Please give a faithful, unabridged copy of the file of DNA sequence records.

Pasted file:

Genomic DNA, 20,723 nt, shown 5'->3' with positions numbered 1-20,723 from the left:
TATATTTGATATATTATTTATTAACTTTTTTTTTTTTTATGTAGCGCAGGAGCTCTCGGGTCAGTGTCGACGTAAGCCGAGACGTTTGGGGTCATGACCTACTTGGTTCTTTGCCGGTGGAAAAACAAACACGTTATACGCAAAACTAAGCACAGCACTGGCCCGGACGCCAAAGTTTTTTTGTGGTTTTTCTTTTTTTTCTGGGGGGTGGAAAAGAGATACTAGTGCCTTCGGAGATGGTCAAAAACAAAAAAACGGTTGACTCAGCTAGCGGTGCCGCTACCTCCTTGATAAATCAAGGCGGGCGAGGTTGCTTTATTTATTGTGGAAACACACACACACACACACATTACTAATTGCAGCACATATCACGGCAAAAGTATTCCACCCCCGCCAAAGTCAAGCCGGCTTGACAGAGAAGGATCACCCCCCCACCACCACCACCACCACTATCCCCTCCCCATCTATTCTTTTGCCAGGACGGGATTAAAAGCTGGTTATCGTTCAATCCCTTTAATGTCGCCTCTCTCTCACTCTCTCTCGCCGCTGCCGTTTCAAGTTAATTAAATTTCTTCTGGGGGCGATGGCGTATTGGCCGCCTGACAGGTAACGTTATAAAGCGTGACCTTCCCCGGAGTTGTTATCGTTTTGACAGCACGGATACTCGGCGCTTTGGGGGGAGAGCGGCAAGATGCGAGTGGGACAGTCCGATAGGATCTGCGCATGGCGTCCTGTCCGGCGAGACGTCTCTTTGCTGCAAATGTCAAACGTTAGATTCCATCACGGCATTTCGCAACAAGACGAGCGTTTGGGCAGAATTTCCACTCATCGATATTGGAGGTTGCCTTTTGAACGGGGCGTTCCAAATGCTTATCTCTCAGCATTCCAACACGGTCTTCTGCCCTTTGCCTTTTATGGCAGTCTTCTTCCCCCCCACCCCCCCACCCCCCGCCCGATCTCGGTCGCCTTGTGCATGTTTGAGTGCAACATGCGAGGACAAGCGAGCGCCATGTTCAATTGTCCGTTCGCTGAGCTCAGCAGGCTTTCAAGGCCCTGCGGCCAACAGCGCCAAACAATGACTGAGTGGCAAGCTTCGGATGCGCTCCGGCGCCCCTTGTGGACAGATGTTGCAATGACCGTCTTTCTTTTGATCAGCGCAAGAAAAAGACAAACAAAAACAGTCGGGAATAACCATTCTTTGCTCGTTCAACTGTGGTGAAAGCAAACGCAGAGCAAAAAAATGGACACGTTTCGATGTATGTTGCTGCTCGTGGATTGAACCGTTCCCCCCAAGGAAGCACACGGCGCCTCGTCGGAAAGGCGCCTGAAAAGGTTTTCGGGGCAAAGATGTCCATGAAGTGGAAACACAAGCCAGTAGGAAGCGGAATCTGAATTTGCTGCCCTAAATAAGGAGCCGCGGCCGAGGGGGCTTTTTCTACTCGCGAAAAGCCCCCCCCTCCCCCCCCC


Genomic DNA, 20,723 nt, shown 5'->3' with positions numbered 1-20,723 from the left:
TATATTTGATATATTATTTATTAACTTTTTTTTTTTTTATGTAGCGCAGGAGCTCTCGGGTCAGTGTCGACGTAAGCCGAGACGTTTGGGGTCATGACCTACTTGGTTCTTTGCCGGTGGAAAAACAAACACGTTATACGCAAAACTAAGCACAGCACTGGCCCGGACGCCAAAGTTTTTTTGTGGTTTTTCTTTTTTTTCTGGGGGGTGGAAAAGAGATACTAGTGCCTTCGGAGATGGTCAAAAACAAAAAAACGGTTGACTCAGCTAGCGGTGCCGCTACCTCCTTGATAAATCAAGGCGGGCGAGGTTGCTTTATTTATTGTGGAAACACACACACACACACACATTACTAATTGCAGCACATATCACGGCAAAAGTATTCCACCCCCGCCAAAGTCAAGCCGGCTTGACAGAGAAGGATCACCCCCCCACCACCACCACCACCACTATCCCCTCCCCATCTATTCTTTTGCCAGGACGGGATTAAAAGCTGGTTATCGTTCAATCCCTTTAATGTCGCCTCTCTCTCACTCTCTCTCGCCGCTGCCGTTTCAAGTTAATTAAATTTCTTCTGGGGGCGATGGCGTATTGGCCGCCTGACAGGTAACGTTATAAAGCGTGACCTTCCCCGGAGTTGTTATCGTTTTGACAGCACGGATACTCGGCGCTTTGGGGGGAGAGCGGCAAGATGCGAGTGGGACAGTCCGATAGGATCTGCGCATGGCGTCCTGTCCGGCGAGACGTCTCTTTGCTGCAAATGTCAAACGTTAGATTCCATCACGGCATTTCGCAACAAGACGAGCGTTTGGGCAGAATTTCCACTCATCGATATTGGAGGTTGCCTTTTGAACGGGGCGTTCCAAATGCTTATCTCTCAGCATTCCAACACGGTCTTCTGCCCTTTGCCTTTTATGGCAGTCTTCTTCCCCCCCACCCCCCCACCCCCCGCCCGATCTCGGTCGCCTTGTGCATGTTTGAGTGCAACATGCGAGGACAAGCGAGCGCCATGTTCAATTGTCCGTTCGCTGAGCTCAGCAGGCTTTCAAGGCCCTGCGGCCAACAGCGCCAAACAATGACTGAGTGGCAAGCTTCGGATGCGCTCCGGCGCCCCTTGTGGACAGATGTTGCAATGACCGTCTTTCTTTTGATCAGCGCAAGAAAAAGACAAACAAAAACAGTCGGGAATAACCATTCTTTGCTCGTTCAACTGTGGTGAAAGCAAACGCAGAGCAAAAAAATGGACACGTTTCGATGTATGTTGCTGCTCGTGGATTGAACCGTTCCCCCCAAGGAAGCACACGGCGCCTCGTCGGAAAGGCGCCTGAAAAGGTTTTCGGGGCAAAGATGTCCATGAAGTGGAAACACAAGCCAGTAGGAAGCGGAATCTGAATTTGCTGCCCTAAATAAGGAGCCGCGGCCGAGGGGGCTTTTTCTACTCGCGAAAAGCCCCCCCCTCCCCCCCCC